Cricket

England captain Alastair Cook happy with 'underdogs' tag against Pakistan in UAE

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Alastair Cook is confident England are capable of playing the "amazing cricket" required to become the first tourists to beat Pakistan since their relocation to the United Arab Emirates.

The 'hosts' are unbeaten in seven series here since 2010/11, and trounced England 3-0 when they ventured into the desert for the first time the following winter.

Cook, however, believes England are much better informed after that initial expedition about the task facing them - and he does not mind either that, as before their successful summer Ashes campaign, his team will start as outsiders.

"We're probably underdogs. But that's a great position for this side to be in," the England captain said.

"Not too many people are giving us too much of a chance the day before this series - quite similar to another series we've just played.

"With the talent and the character of the dressing room - yes, we've got to play some amazing cricket over the next 15 days to put Pakistan under pressure, we realise that - but I'm very confident in those guys."

Both teams have already suffered an injury setback, each foot problems - Pakistan's key batsman Azhar Ali out of the first Test in Abu Dhabi on Tuesday with an infection and England seamer Steven Finn missing too because of a bone stress injury.

Additionally, Pakistan may be without prolific leg-spinner Yasir Shah after a painful back spasm at nets.

Both teams have yet to be formally announced, but England are set to give a debut to their leg-spinner Adil Rashid and will promote Moeen Ali to open alongside the captain.

Whatever the fine-tuning of personnel, Cook is looking forward to being tested here again.

"I'm really excited about what's going to happen," he added.

"We have options to go for and a side willing to take on that challenge.

"We understand the pressures of playing sub-continent cricket as well - it's a lot slower-paced.

"You can lose games of cricket in a short space of time. But you have to do a lot of good work over a long period to win games, and the guys are prepared for that."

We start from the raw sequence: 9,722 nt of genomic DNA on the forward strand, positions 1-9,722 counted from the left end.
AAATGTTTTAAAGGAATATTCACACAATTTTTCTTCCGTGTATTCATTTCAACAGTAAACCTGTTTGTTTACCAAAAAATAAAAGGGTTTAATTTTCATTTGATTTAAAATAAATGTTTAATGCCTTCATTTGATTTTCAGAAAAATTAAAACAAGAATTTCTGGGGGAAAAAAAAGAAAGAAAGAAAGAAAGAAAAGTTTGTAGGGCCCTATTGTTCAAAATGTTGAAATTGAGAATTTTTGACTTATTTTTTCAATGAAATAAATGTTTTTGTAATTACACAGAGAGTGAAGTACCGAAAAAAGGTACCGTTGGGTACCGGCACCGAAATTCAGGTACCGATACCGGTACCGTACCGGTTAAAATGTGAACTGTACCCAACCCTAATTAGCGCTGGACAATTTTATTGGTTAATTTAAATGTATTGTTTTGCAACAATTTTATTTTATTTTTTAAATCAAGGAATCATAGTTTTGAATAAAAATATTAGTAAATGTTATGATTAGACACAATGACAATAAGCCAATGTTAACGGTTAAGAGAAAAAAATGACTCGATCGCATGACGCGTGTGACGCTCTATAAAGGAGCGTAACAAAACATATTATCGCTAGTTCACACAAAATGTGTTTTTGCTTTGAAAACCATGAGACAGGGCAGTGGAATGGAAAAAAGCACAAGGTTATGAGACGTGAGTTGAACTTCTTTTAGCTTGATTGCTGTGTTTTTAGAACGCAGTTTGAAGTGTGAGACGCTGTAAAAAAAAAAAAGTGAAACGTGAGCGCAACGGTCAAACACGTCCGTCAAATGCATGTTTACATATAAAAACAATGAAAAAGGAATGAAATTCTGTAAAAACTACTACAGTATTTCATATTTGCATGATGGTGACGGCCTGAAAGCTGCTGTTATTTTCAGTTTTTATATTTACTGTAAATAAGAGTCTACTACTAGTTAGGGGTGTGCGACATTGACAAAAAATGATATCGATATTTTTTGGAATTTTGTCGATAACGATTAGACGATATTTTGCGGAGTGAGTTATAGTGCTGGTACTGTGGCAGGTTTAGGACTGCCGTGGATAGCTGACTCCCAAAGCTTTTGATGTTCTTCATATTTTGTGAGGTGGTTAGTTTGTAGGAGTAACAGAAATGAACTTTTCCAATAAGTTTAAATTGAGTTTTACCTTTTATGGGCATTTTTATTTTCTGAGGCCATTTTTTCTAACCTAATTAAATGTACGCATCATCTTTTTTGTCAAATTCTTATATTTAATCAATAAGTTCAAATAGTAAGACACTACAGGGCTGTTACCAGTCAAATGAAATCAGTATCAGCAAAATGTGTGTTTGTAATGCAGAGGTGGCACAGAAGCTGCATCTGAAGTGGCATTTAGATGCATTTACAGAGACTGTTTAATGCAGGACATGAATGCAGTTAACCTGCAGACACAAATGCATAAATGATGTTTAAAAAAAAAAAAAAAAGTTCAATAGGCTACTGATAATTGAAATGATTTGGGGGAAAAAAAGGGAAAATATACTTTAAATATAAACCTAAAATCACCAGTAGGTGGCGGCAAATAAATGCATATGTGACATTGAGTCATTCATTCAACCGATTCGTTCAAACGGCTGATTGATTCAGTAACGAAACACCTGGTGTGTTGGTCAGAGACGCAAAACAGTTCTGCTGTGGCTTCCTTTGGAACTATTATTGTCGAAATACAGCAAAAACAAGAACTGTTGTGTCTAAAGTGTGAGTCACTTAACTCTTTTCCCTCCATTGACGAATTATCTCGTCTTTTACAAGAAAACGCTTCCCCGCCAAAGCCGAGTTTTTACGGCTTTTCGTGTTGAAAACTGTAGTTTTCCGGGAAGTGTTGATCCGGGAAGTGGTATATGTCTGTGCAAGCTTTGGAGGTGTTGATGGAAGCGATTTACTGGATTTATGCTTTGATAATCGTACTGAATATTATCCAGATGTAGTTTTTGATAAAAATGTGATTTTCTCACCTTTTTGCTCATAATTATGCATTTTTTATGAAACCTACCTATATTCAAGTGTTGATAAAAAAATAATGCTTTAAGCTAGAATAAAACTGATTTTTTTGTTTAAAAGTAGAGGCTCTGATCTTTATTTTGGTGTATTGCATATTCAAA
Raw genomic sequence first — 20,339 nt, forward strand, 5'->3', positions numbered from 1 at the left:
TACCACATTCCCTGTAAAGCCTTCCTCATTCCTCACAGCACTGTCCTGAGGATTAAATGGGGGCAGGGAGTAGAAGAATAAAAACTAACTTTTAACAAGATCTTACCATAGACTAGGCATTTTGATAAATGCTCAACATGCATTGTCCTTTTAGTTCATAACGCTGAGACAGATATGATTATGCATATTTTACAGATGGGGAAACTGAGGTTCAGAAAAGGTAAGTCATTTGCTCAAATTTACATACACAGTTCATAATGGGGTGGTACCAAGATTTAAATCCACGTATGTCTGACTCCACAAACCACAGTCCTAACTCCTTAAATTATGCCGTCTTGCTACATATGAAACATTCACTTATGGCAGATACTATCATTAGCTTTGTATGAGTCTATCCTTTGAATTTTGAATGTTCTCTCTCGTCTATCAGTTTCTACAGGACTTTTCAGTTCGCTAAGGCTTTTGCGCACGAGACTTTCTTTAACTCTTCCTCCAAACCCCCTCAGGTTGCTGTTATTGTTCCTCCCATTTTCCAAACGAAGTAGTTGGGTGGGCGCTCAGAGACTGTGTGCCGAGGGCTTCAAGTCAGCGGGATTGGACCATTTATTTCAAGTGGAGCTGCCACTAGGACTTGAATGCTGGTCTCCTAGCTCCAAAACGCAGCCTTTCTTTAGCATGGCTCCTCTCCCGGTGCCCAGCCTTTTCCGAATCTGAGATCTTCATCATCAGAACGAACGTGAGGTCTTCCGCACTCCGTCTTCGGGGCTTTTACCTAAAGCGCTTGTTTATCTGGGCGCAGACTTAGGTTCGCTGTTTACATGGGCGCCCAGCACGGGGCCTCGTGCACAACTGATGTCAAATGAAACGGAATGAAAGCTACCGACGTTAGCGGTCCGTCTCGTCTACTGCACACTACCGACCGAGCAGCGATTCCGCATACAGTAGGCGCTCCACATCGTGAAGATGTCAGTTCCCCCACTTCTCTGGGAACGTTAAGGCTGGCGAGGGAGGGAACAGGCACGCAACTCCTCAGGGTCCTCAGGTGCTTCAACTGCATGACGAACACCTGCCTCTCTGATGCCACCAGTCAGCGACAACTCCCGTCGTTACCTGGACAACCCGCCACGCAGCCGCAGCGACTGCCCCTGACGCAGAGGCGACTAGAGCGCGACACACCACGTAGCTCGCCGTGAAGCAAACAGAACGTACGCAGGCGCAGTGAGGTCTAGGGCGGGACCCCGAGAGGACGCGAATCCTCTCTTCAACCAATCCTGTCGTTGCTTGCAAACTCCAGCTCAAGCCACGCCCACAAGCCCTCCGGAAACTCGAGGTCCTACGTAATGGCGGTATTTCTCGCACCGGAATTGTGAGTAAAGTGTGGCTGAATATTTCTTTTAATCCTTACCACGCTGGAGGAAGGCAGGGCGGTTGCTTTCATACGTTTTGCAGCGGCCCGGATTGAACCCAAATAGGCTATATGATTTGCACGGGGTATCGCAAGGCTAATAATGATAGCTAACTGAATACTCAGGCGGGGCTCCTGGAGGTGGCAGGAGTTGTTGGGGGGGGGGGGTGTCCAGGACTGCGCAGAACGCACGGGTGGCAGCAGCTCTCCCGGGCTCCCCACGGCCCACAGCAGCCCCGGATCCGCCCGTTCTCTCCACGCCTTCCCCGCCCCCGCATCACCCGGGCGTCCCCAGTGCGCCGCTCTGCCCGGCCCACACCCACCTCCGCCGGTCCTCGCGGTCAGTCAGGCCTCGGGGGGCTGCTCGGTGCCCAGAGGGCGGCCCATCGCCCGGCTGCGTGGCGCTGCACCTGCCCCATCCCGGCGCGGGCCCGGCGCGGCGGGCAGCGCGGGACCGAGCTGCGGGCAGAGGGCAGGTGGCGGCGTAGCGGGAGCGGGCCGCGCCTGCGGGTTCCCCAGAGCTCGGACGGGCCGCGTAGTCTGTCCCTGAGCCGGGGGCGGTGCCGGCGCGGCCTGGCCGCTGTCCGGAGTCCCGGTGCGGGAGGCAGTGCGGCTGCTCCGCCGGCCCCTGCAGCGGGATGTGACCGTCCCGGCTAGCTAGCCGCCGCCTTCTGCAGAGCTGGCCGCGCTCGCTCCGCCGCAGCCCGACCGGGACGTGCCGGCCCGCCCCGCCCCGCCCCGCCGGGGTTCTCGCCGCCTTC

He has hoarded knowledge from his last trip, but insists history will count for nothing when the battle resumes.

"It's a different side," he said of the 2015 tourists, among whom only four figured last time.

"I thought we learned the lessons a little bit in the one-day series afterwards - when you're forced to play a little bit (more) positively, you can put the pressure back on the opposition.

"That's the way we want to play."

The knack will be striking a balance between attack and defence, and choosing the right moment for each.

"It's not going to be crash, bang, wallop like it was in the summer, because of the natural pace of the game.

"We'll play positively, but there will be times when you come in, the first 30 or 40 balls, four or five men around the bat - you could have half an hour before tea.

"You've got to be able to survive and get used to these conditions before you can push on.

"The guys are aware of that."

England have had just two two-day warm-up matches against Pakistan A to acclimatise and attune themselves to the extreme heat and arid pitches here.

But Cook added: "We're as ready as we can be.

"With these modern tours, four days of acclimatisation in the middle never seems quite enough. But that's just the way it is."

England's task may be lightened if Yasir is unfit.

The threat he poses, having taken 61 wickets in only 10 Tests, has dominated many pre-series discussions.

But Cook will not be sidetracked by issues beyond his control.

"Of course, it would be a loss for them," he said. "As always, the day before a big series, we're concentrating on matters which are important to us.

"Clearly, he's a fantastic bowler who not many of us have faced."

As for Finn, England are still hoping he may be available later in the tour - after bowling so well against Pakistan A last week.

"It's a bitter blow for him," Cook added. "He bowled really well in that warm-up game.

"Over the last 12 months, he has made huge strides back to where we want him to be.

"We'll monitor him over the next bit of time - and hope he's right for the second Test."

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